Sure I’d like to see a darker storyline for Zelda games, I don’t think they should be rated M, but I’d like to see another game that is similar to Majora’s Mask where there’s consequences for other characters that you get to know depending on your actions. I like games that make you think and Majora’s Mask is almost perfect in conveying that even with the power to time travel you can’t do a perfect three days where you save everyone and perform to satisfy their needs.
ZU: You’ve been making these web series for a long time. What has motivated you to keep going over all these years?
LS: I honestly don’t know. When I started Hero Returns in 2003, I was in the tenth grade, and when I made the first episode I showed it to my friends and they liked it. Many of them asked me “What happens next?” and I replied that it was just supposed to be one animation that I did for fun. I was encouraged to keep going, and the first 20 episodes or so I made up as I went. As I got older I started thinking about how to craft things together and I learned as I went on what to do and what not to do in terms of writing, storytelling, animating, ect.
When I started Seven Dark Sorcerers in 2009 I was still in college. I’ve graduated, and four years after I graduated with my Bachelor’s degree I’m still making Zelda animations. I’d like to say that I’m just that dedicated to being a Zelda fan, but I don’t think that’s it. I think a big part of it was I molded these characters into my own, and whether they were “Zelda” characters or not I gave them my mark of them being “my” characters and a big part of continuing is I want to see their story all the way through.
There were points where I quit the show, I announced I was done, and then I came back, and I’ve recently wanted to quit, but at the start of this I really wanted to be the guy who put their money where their mouth was. I’m also very patient, and very stubborn; in my day job I do things that are tedious and apparently I have a super human tolerance doing tedious things. I’ve seen many people make Zelda animations, better than I am, but I’ve made over 100 episodes and I look forward to someone breaking that record.
ZU: After spending so long developing these characters, is there one in particular that stands out as your favorite?
LS: I think my favorite character is Eclipso. This is a mild spoiler about the character but Eclipso embodies one of the questions I think about when a Zelda game’s story is over and what happens to Link and Zelda or other characters afterwards. His entire episode “The Tragedy of Eclipso” was to ask many questions about what happens to Link. Should Link and Zelda get together or not? And I don’t think there’s an answer. I think it’s an age-old question that is ambiguous; there is no clear answer and he goes through his life not getting what he wants and that’s a theme for him that he is that hero that doesn’t get what he wants in life.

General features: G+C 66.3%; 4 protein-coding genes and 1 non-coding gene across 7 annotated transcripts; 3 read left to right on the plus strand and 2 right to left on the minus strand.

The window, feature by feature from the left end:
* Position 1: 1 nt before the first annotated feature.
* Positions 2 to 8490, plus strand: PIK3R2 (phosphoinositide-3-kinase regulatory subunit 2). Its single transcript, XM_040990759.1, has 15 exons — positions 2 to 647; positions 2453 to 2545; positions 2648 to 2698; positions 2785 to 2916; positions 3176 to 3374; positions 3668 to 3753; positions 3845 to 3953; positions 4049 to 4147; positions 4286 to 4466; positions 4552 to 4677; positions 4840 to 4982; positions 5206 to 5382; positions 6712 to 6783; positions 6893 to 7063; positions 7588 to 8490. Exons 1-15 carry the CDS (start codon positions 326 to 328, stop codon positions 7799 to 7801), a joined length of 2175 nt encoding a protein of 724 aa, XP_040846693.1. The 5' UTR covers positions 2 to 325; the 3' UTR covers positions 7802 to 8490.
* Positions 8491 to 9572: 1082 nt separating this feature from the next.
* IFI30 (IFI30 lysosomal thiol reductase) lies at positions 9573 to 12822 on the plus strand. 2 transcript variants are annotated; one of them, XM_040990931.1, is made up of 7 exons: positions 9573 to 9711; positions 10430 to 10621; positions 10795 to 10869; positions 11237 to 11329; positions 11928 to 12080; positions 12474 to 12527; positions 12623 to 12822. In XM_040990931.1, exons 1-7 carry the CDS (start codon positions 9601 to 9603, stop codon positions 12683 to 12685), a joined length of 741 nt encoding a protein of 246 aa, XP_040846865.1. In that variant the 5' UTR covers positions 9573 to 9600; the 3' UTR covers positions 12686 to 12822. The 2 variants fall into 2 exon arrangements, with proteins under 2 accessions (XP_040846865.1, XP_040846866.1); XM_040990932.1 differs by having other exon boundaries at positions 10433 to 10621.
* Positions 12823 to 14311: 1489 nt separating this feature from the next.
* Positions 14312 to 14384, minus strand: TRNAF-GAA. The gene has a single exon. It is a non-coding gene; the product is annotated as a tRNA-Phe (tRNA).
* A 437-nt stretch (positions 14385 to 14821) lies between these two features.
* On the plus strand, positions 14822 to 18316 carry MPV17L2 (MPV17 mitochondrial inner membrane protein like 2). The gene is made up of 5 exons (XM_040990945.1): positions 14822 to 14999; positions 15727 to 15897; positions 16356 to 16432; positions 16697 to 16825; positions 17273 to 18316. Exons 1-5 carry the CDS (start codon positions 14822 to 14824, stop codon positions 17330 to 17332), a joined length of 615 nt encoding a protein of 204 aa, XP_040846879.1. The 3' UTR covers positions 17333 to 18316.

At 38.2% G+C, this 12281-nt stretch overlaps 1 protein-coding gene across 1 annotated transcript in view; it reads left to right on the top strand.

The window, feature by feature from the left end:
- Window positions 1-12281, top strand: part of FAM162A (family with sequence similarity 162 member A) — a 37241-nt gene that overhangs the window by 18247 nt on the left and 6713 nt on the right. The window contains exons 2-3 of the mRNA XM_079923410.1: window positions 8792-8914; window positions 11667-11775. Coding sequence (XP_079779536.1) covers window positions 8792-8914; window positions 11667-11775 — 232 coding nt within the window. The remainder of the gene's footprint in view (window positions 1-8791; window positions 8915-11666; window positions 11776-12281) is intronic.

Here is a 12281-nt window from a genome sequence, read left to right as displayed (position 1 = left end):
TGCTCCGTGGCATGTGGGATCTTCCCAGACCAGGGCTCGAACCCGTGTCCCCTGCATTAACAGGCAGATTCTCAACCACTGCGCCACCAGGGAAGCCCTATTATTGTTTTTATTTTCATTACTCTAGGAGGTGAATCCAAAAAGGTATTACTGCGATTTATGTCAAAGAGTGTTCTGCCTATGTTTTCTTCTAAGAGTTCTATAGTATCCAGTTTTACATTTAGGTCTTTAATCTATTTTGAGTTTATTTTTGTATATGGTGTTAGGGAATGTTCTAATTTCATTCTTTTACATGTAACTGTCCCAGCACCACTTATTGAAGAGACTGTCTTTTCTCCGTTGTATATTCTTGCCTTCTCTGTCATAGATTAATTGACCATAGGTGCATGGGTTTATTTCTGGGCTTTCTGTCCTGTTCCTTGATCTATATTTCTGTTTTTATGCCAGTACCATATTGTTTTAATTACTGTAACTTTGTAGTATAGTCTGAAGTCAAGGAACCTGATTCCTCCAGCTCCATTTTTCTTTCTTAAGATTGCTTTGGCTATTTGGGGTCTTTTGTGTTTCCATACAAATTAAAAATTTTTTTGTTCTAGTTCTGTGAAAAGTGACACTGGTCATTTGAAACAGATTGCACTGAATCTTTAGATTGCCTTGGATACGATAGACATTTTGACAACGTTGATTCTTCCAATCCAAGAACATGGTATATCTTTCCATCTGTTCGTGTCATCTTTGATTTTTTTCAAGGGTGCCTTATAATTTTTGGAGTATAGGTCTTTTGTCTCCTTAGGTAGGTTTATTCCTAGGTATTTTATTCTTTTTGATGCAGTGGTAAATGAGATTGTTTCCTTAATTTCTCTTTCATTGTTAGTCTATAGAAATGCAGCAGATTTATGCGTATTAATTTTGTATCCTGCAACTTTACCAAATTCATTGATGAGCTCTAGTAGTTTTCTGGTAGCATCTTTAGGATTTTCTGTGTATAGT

ZU: Let’s talk about your latest series, The Seven Dark Sorcerers. This series has been ongoing since 2009. Did you have a complete story in mind when you started, or have you developed it one piece at a time?
LS: I’d like to say that I had it all figured out when I started, but no, I had to change a few things at the end. Everything up to Episode 30 I had set in stone for the story. In these next episodes (31-33) is where I changed major points and I rewrote what happens. The biggest reason for that is I thought the original ending was a good idea, and the more I looked at it the more I realized it wasn’t that great, it didn’t make much sense, but luckily these changes don’t detract from the story that much.
ZU: You’ve been promoting the final few episodes of The Seven Dark Sorcerers. What should we expect from the final pieces of the story?
LS: There’s been a build-up to this point in the story where one of the characters has opened a can of worms that will affect everyone and what the consequences are for revenge. These last few episodes are going to be large action pieces, and they’re going to include a lot of new characters from more recent Zelda games. In the story, this is the main character’s final battle, and it’s about how the heroes deal with impossible odds and how they fight together even though they know they have no chance.
ZU: With the story about to end, where do you recommend that new viewers begin? How much backstory is needed to get started watching?
LS: It depends on a few things. I’ve had friends that decide not to watch based on the quality of the show’s animation.
My recommendation is to start with the series Coolo Eclipso, as I think its story is solid. It’s not perfect, the animation quality is low, but I think it’s the story that really holds it together.
I don’t think you really have to watch the previous two shows to understand what’s going on, but I think it does help to know the context. There are original characters that are in the previous shows and I think is important to know who Eclipso is before watching this show.
The first of the final episodes of Zelda Linked Green was released earlier this year. Check back regularly for updates on the final episodes of this long running series. You can learn more about the series at its website.
We’d like to thank Landon for taking the time to talk with us, and for his dedication to bringing something so unique to the community for so many years.